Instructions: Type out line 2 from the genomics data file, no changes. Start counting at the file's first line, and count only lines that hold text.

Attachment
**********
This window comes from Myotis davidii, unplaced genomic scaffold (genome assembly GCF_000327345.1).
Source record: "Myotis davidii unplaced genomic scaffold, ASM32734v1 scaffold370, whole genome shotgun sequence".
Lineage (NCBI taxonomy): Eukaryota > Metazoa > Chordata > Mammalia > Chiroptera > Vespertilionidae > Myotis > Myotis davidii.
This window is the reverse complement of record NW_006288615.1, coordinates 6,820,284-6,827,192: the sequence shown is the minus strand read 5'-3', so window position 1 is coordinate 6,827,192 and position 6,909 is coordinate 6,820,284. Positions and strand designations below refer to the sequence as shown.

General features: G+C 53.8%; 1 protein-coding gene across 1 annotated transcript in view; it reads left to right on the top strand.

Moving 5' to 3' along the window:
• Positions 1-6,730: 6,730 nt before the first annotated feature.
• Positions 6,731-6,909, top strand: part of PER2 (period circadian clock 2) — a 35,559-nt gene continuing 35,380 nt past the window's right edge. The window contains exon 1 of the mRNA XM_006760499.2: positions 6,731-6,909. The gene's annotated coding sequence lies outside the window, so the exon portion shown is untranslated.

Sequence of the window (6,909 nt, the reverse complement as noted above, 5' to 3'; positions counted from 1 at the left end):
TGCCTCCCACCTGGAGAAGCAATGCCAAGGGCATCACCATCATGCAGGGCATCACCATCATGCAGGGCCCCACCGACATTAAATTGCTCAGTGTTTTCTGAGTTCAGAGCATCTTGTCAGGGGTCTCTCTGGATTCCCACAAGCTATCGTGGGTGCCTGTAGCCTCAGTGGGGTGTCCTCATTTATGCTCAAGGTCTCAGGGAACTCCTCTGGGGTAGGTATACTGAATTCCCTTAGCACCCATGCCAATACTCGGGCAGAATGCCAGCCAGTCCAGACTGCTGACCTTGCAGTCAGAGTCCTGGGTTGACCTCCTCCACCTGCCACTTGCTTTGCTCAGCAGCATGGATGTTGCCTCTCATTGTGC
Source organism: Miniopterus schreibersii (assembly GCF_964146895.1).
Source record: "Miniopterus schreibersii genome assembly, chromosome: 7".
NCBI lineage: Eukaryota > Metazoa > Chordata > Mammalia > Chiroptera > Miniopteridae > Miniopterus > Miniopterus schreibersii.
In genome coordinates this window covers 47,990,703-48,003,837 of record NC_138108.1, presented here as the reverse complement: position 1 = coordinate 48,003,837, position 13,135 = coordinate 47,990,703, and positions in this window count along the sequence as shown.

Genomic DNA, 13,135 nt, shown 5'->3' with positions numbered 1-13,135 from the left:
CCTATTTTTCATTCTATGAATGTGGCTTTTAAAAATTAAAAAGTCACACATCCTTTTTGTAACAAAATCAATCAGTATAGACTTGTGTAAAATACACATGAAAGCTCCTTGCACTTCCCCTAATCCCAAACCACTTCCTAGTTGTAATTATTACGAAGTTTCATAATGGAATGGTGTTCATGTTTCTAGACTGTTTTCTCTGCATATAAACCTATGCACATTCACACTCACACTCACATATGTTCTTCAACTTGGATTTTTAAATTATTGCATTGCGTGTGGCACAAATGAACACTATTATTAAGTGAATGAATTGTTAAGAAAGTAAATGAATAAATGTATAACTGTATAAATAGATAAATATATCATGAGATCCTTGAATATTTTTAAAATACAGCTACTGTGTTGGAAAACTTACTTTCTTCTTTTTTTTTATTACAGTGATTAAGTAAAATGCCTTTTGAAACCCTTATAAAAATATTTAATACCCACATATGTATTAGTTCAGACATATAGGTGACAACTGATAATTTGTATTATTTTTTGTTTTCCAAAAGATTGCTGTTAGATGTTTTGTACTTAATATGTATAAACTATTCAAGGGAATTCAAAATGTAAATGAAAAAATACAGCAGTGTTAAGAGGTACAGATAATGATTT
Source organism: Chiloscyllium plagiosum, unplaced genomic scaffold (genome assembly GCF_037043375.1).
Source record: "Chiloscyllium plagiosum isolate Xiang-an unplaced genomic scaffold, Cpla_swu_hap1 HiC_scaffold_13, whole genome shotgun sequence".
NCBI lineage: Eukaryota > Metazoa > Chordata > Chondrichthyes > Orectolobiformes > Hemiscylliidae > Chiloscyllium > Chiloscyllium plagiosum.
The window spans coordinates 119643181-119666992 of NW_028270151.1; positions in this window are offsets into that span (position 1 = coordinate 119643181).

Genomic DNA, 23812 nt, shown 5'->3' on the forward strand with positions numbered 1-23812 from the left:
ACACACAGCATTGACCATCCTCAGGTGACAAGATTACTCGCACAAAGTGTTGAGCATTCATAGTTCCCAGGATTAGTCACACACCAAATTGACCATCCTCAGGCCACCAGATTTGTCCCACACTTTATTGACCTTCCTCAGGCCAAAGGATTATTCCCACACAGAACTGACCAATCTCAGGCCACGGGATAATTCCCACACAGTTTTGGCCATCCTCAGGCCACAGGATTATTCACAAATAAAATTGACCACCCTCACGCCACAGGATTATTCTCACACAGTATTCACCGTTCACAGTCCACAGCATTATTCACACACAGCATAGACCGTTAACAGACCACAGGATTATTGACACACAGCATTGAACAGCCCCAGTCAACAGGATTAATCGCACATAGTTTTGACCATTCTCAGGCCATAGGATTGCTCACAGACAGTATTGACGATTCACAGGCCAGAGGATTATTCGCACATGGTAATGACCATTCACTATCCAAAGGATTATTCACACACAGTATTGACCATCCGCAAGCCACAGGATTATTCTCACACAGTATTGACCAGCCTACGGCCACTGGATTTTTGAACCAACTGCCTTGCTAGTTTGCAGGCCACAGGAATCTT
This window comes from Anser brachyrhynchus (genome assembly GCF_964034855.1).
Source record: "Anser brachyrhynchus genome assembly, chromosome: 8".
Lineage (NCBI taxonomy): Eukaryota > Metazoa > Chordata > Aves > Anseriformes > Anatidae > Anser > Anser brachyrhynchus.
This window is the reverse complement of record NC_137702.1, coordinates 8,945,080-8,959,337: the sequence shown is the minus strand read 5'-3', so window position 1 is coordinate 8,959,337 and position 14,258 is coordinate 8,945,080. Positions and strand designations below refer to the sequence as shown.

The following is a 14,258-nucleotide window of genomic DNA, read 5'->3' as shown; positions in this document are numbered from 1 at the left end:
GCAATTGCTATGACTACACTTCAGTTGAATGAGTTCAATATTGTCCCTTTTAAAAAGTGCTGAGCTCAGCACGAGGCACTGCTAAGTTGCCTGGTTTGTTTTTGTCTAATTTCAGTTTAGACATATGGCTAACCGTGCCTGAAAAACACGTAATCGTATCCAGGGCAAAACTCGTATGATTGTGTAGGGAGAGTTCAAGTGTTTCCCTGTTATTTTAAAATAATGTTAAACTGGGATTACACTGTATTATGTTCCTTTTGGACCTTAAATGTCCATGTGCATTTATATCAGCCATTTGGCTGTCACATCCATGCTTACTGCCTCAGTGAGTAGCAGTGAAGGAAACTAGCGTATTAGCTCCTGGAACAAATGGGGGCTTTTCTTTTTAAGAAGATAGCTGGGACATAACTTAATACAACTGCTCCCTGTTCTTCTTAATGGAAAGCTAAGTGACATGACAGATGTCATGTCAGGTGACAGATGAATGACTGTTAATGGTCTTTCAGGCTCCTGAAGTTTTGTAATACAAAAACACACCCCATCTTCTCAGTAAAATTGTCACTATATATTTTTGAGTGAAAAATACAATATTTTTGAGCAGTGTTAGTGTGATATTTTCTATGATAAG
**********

Source record: "Myotis davidii unplaced genomic scaffold, ASM32734v1 scaffold370, whole genome shotgun sequence".